Social Media Platforms Have Duty Not to Promote Terrorism – Author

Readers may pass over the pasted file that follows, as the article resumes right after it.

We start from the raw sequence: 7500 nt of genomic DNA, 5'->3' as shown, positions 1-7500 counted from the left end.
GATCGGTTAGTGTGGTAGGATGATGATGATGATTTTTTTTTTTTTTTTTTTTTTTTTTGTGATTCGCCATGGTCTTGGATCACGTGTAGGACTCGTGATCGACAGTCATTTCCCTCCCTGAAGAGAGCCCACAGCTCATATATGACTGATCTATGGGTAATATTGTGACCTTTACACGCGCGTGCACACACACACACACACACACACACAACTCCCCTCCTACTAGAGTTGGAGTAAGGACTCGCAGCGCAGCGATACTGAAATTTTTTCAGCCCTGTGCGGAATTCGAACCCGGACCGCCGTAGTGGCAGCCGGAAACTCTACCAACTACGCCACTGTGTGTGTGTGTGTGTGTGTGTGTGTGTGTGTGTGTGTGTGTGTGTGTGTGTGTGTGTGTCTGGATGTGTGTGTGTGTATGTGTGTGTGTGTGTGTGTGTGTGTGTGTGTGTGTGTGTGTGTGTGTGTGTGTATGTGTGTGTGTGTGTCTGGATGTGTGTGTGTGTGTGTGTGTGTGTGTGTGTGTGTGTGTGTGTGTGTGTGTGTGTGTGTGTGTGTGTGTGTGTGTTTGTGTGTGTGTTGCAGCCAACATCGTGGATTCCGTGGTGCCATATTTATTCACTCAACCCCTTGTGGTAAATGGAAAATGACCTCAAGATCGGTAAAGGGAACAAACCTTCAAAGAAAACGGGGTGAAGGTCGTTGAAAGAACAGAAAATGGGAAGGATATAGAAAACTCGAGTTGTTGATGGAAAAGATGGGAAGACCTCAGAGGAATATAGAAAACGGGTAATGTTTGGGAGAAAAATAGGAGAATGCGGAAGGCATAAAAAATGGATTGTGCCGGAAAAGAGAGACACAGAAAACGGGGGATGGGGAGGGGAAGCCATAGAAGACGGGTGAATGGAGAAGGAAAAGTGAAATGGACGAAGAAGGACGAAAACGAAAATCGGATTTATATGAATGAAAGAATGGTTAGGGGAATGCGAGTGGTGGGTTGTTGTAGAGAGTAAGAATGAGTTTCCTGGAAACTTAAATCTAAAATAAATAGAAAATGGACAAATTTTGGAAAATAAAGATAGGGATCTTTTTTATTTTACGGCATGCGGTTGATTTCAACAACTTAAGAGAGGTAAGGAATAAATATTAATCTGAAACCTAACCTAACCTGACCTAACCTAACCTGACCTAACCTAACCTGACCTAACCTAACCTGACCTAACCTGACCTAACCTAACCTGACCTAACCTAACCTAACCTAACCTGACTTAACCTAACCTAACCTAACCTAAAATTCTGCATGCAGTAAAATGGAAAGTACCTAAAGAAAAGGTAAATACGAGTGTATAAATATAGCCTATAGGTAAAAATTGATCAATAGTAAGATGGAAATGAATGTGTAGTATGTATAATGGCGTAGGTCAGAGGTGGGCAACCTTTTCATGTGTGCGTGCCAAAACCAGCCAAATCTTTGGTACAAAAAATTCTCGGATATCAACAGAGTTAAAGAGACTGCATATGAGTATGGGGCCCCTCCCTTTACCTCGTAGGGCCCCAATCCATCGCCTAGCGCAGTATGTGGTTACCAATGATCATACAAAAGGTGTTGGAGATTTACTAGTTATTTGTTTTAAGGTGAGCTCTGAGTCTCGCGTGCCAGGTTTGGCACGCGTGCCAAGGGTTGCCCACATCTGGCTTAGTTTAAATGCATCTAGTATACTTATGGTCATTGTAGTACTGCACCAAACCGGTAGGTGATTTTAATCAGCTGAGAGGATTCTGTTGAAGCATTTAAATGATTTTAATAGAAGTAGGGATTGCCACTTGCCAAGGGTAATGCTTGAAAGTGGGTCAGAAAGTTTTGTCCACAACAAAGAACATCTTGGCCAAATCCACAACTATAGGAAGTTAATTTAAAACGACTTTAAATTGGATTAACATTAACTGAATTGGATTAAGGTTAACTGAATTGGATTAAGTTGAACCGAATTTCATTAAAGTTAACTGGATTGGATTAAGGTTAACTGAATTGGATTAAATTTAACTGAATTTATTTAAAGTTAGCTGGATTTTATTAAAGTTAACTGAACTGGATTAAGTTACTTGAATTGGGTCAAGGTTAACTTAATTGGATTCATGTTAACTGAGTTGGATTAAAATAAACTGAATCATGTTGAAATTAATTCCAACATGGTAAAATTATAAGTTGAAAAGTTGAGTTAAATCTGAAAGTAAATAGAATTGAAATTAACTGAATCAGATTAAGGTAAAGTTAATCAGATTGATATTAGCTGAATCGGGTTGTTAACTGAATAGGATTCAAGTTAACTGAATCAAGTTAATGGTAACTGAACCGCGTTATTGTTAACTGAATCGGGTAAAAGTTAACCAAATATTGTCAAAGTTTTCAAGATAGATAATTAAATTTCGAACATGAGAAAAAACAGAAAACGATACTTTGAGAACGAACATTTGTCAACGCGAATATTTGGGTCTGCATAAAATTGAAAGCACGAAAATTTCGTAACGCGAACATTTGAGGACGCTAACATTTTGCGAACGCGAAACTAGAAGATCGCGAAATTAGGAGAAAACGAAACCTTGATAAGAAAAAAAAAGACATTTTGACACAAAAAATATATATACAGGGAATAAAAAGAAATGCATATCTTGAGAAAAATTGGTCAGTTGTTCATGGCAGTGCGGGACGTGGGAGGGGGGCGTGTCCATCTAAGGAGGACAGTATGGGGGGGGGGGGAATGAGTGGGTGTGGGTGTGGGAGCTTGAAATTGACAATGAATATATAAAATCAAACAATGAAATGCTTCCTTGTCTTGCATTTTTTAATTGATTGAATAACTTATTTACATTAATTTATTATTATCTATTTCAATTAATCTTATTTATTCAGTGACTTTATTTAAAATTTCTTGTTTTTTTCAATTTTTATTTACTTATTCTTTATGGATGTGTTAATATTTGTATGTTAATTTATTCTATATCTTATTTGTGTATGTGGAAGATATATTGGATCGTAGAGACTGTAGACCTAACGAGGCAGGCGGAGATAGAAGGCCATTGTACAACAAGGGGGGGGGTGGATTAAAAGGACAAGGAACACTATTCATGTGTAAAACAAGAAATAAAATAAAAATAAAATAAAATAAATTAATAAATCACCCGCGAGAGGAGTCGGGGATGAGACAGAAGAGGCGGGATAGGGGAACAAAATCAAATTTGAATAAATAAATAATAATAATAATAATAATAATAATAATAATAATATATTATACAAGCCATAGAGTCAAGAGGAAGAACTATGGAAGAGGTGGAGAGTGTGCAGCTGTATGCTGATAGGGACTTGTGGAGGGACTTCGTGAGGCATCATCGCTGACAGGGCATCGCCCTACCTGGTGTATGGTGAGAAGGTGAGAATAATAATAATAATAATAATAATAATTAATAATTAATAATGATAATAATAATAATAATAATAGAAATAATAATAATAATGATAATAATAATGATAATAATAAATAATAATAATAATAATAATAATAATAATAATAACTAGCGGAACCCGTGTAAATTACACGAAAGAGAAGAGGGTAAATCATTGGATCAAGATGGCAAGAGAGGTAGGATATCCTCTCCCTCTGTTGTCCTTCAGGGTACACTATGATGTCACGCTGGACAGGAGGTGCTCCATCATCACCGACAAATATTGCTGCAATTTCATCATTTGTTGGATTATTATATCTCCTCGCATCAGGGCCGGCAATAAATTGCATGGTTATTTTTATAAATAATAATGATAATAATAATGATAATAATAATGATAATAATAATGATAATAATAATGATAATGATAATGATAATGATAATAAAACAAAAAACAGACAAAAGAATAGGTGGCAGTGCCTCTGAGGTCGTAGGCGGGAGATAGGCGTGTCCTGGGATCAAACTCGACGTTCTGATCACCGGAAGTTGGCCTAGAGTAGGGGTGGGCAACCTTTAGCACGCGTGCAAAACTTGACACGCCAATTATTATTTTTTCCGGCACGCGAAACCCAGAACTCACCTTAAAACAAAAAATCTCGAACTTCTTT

28 April marks a week after the bombings in Sri Lanka on Catholic Easter that killed over 250 people. In the wake of the attacks, the authorities banned social media platforms and messaging apps. Since then, the country’s security forces have been conducting anti-terror ops. Sputnik discussed this with Paul Levy, author of the book Digital Inferno. Sputnik: Sri Lankan authorities banned social media after terror attacks. In your opinion, will this measure help in tackling the current crisis in the country? Paul Levy: There are a number of possible drivers behind this. With Facebook recently announcing it will take down pages that contain “far-right content,” and promising to also improve its banning and blocking of terrorist groups and those supporting and inciting terrorist acts, but also at the same time coming under criticism for not doing enough (not just Facebook but other social media platforms), trust in social media is at an all time low. The banning of social media will have limited effect as such individuals and groups will find other means to communicate. Certainly the sharing of shocking images and video material can be limited at such sensitive times. Governments also want to be seen as acting and responding quickly, and the blocking of social media during such a crisis is a clearly visible demonstration that governments are trying to act quickly. The downside is the limitations this sets on others simply trying to communicate, and share during such difficult times. Sputnik: Social media is often faster and more flexible in delivering breaking news, especially in the case of tragic events such as terror attacks or natural disasters. Wouldn’t it be more helpful to the public to know if something is happening nearby, than to deny access to that information? Paul Levy: Though this may be true, social media is also a place of unclear misinformation and fake news. This is an equal risk during such tragic times. So what is the real quality of this awareness? It raises the question of how much we can trust main news providers, but evidence that social media is the most reliable source for accurate information during a crisis is dubious. A lot of interested parties bend the truth for their own ends, and social media is a main platform for that. Blocking access to information via social media will be an affront to many people who believe their freedom is being curtailed. Yet some studies show that social media during crises increases, rather than decreases confusion among the public. Also it perhaps doesn’t need to be all or nothing. The ability to mark yourself as “safe” in a geographical danger zone, is a very innovative and valuable tool on social media. Perhaps some tools of social media become more valuable, and a blanket ban is too clunky and draconian. Sputnik: There’s also a lot of talk about stricter regulations for governing content. For example, at the time of the Christchurch attack in New Zealand, there was an outcry from users that a lot of harmful content was spread — images of the attacks, plus the criminal’s account and manifesto were in the open field. How should social media platforms react in cases like this? Paul Levy: Social media platforms, like any spreader of news have a duty not to promote terrorism. The spreading of a first person video of mass murder is unacceptable in our societies (surveys and polls confirm that) and platforms such as Facebook have recently admitted that they cannot be content-neutral. It is their responsibility to ensure our children are safe and that content is not obscene, racist, dangerous to life etc. It is now as much about being proactive and preventive than being quickly reactive. Stopping content appearing in the first place is much better than trying to prevent its spread, because the basic building blocks of social media are to encourage sharing and spreading. They are employing more people to scrutinize content, as well as looking to Artificial Intelligence to be much smarter in identifying unacceptable content in real time, or even before it is posted and shared. None of this is perfect. In many ways, this is no different to what happened before social media existed. It is difficult detective work. What is interesting in these recent cases, such as Christchurch is that social media was blamed for allowing the spread of these videos, for having systems that are not responsive and competent enough. By not stopping the spread they were seen to be helping terrorist intentions, even if only by accident. If they were ever found by a court to have been grossly negligent, huge fines could follow- even criminal cases are a possibility. They have to make their systems more fool proof and be quick to react and apologise as things currently stand. Sputnik: We often see reports that the US, Europe and other countries have vowed to impose stricter regulation of these platforms. What could be the possible reason behind this? Paul Levy: This is not just the US, Europe and other countries. This is becoming a global call. When social media (either willfully or accidentally) cross the same boundaries that are set offline, they can be held to account even more, because social media is so fast, widespread, and involves children so much. People have human rights {guaranteeing} safety, the ability to access truthful news, and even to not be manipulated by corporations or governments. Children have the right to be safe, and organisations must safeguard them. Food and medicines should be safe etc. This is true on or offline. With so many cases of these things not always being consistently upheld, governments are turning to legislation which challenges the mission of a “free internet”. Not all governments are trusted, be they anywhere on our planet, so one major problem is that the regulators and their motives are not entirely trusted either — in all, pretty much all countries, from all corners of the world. Sputnik: Social media is also influencing politics. Experts say that Donald Trump’s Twitter account was one of the key elements in helping him win the presidential elections in 2016. In your view, to what degree do tech platforms integrate into the wider political field? Paul Levy: They have been accused more of this in the last two years, than in the entire history of the online world. This question mentions Donald Trump. But to answer this question fairly we would have to mention Russia, China and many other questions. As Sputnik — will you publish the answer to this question in its entirety? All governments, if they care for the genuine right to free choice and thinking at the ballot box, would have to be held to account for any influence they try to gain over voters in their own and other countries. Should politicians and presidents, prime ministers and religious leaders tweet? They have a similar responsibility to Tweet with the freedom of their followers in mind — with respect, with accuracy and truthfulness. It becomes a moral responsibility to do this well. Currently many leaders are not leading by example, and trust in social media content has dropped as a result. Sputnik: Can we say that it’s not viable for authorities to have this alternative media platform, which gathers the entire spectrum of views not covered by the mainstream media? Paul Levy: This technology is evolving. We could ask if the current free model of social media led by corporations is the right one to ensure free access to shared information. While it is based on advertising revenue, there is a conflict of interest at the heart of it. Attempts are, and will be made to resolve this through regulation. But could social media also be enabled through more independent holders of these platforms, such as news agencies claim to be? What would be the alternative to social media facilitated by neither big companies NOR regulating governments? Could AI enable a fairer, more neutral governance? These questions currently have no clear answers. One view, an optimistic one, is to trust people to make up their own minds. But there clearly is evidence that people’s voting is influenced by the content they are presented with. It was called propaganda before computers existed, and social media seems almost made for it. There needs to be a lot more research into this, not only by corporations but also universities. There needs to be a lot more open discussion about what kind of online world we want for ourselves and the next generations. Sputnik